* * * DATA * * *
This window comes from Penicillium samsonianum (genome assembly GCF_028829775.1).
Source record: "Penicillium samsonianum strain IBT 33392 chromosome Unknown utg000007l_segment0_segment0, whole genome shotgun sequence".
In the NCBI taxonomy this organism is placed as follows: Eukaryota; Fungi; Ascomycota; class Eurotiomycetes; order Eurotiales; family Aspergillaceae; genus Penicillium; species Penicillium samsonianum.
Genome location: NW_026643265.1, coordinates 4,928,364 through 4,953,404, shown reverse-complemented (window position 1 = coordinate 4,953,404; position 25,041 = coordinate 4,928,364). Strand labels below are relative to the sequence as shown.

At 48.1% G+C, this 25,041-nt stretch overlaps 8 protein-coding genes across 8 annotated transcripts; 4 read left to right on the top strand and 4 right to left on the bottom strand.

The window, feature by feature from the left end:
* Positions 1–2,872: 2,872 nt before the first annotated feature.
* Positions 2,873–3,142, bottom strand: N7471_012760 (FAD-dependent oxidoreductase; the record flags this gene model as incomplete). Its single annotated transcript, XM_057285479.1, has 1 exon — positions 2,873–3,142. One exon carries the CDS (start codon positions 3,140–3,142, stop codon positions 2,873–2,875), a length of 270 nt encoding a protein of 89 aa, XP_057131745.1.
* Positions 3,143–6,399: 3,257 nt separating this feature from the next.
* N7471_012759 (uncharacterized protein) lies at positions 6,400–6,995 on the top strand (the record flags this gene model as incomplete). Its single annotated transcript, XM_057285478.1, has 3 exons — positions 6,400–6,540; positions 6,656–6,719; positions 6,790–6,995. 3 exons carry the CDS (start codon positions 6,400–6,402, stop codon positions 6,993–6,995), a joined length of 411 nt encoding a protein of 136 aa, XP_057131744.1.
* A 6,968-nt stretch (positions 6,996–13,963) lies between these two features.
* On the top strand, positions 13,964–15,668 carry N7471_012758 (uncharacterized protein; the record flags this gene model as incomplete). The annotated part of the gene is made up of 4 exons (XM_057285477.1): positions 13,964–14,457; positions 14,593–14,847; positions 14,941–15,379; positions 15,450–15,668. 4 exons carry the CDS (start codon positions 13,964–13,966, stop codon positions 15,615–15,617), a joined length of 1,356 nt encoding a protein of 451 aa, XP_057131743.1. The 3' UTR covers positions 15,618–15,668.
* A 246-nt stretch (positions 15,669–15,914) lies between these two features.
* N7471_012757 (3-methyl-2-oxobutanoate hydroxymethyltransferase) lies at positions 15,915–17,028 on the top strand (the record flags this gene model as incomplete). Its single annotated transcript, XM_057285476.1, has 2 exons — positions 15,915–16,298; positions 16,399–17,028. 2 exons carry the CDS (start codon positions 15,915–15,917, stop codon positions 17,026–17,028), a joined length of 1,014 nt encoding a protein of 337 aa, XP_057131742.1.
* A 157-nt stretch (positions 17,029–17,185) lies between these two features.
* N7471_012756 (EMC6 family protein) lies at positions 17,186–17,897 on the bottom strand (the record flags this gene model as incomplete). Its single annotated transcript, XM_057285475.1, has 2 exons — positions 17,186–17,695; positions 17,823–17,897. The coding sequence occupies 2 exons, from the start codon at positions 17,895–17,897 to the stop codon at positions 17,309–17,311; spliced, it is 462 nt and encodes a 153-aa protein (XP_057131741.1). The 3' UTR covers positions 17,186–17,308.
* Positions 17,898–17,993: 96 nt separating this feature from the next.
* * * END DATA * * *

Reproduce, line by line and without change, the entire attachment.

This window comes from Penicillium samsonianum (genome assembly GCF_028829775.1).
Source record: "Penicillium samsonianum strain IBT 33392 chromosome Unknown utg000007l_segment0_segment0, whole genome shotgun sequence".
In the NCBI taxonomy this organism is placed as follows: Eukaryota; Fungi; Ascomycota; class Eurotiomycetes; order Eurotiales; family Aspergillaceae; genus Penicillium; species Penicillium samsonianum.
Genome location: NW_026643265.1, coordinates 4,928,364 through 4,953,404, shown reverse-complemented (window position 1 = coordinate 4,953,404; position 25,041 = coordinate 4,928,364). Strand labels below are relative to the sequence as shown.

At 48.1% G+C, this 25,041-nt stretch overlaps 8 protein-coding genes across 8 annotated transcripts; 4 read left to right on the top strand and 4 right to left on the bottom strand.

The window, feature by feature from the left end:
* Positions 1–2,872: 2,872 nt before the first annotated feature.
* Positions 2,873–3,142, bottom strand: N7471_012760 (FAD-dependent oxidoreductase; the record flags this gene model as incomplete). Its single annotated transcript, XM_057285479.1, has 1 exon — positions 2,873–3,142. One exon carries the CDS (start codon positions 3,140–3,142, stop codon positions 2,873–2,875), a length of 270 nt encoding a protein of 89 aa, XP_057131745.1.
* Positions 3,143–6,399: 3,257 nt separating this feature from the next.
* N7471_012759 (uncharacterized protein) lies at positions 6,400–6,995 on the top strand (the record flags this gene model as incomplete). Its single annotated transcript, XM_057285478.1, has 3 exons — positions 6,400–6,540; positions 6,656–6,719; positions 6,790–6,995. 3 exons carry the CDS (start codon positions 6,400–6,402, stop codon positions 6,993–6,995), a joined length of 411 nt encoding a protein of 136 aa, XP_057131744.1.
* A 6,968-nt stretch (positions 6,996–13,963) lies between these two features.
* On the top strand, positions 13,964–15,668 carry N7471_012758 (uncharacterized protein; the record flags this gene model as incomplete). The annotated part of the gene is made up of 4 exons (XM_057285477.1): positions 13,964–14,457; positions 14,593–14,847; positions 14,941–15,379; positions 15,450–15,668. 4 exons carry the CDS (start codon positions 13,964–13,966, stop codon positions 15,615–15,617), a joined length of 1,356 nt encoding a protein of 451 aa, XP_057131743.1. The 3' UTR covers positions 15,618–15,668.
* A 246-nt stretch (positions 15,669–15,914) lies between these two features.
* N7471_012757 (3-methyl-2-oxobutanoate hydroxymethyltransferase) lies at positions 15,915–17,028 on the top strand (the record flags this gene model as incomplete). Its single annotated transcript, XM_057285476.1, has 2 exons — positions 15,915–16,298; positions 16,399–17,028. 2 exons carry the CDS (start codon positions 15,915–15,917, stop codon positions 17,026–17,028), a joined length of 1,014 nt encoding a protein of 337 aa, XP_057131742.1.
* A 157-nt stretch (positions 17,029–17,185) lies between these two features.
* N7471_012756 (EMC6 family protein) lies at positions 17,186–17,897 on the bottom strand (the record flags this gene model as incomplete). Its single annotated transcript, XM_057285475.1, has 2 exons — positions 17,186–17,695; positions 17,823–17,897. The coding sequence occupies 2 exons, from the start codon at positions 17,895–17,897 to the stop codon at positions 17,309–17,311; spliced, it is 462 nt and encodes a 153-aa protein (XP_057131741.1). The 3' UTR covers positions 17,186–17,308.
* Positions 17,898–17,993: 96 nt separating this feature from the next.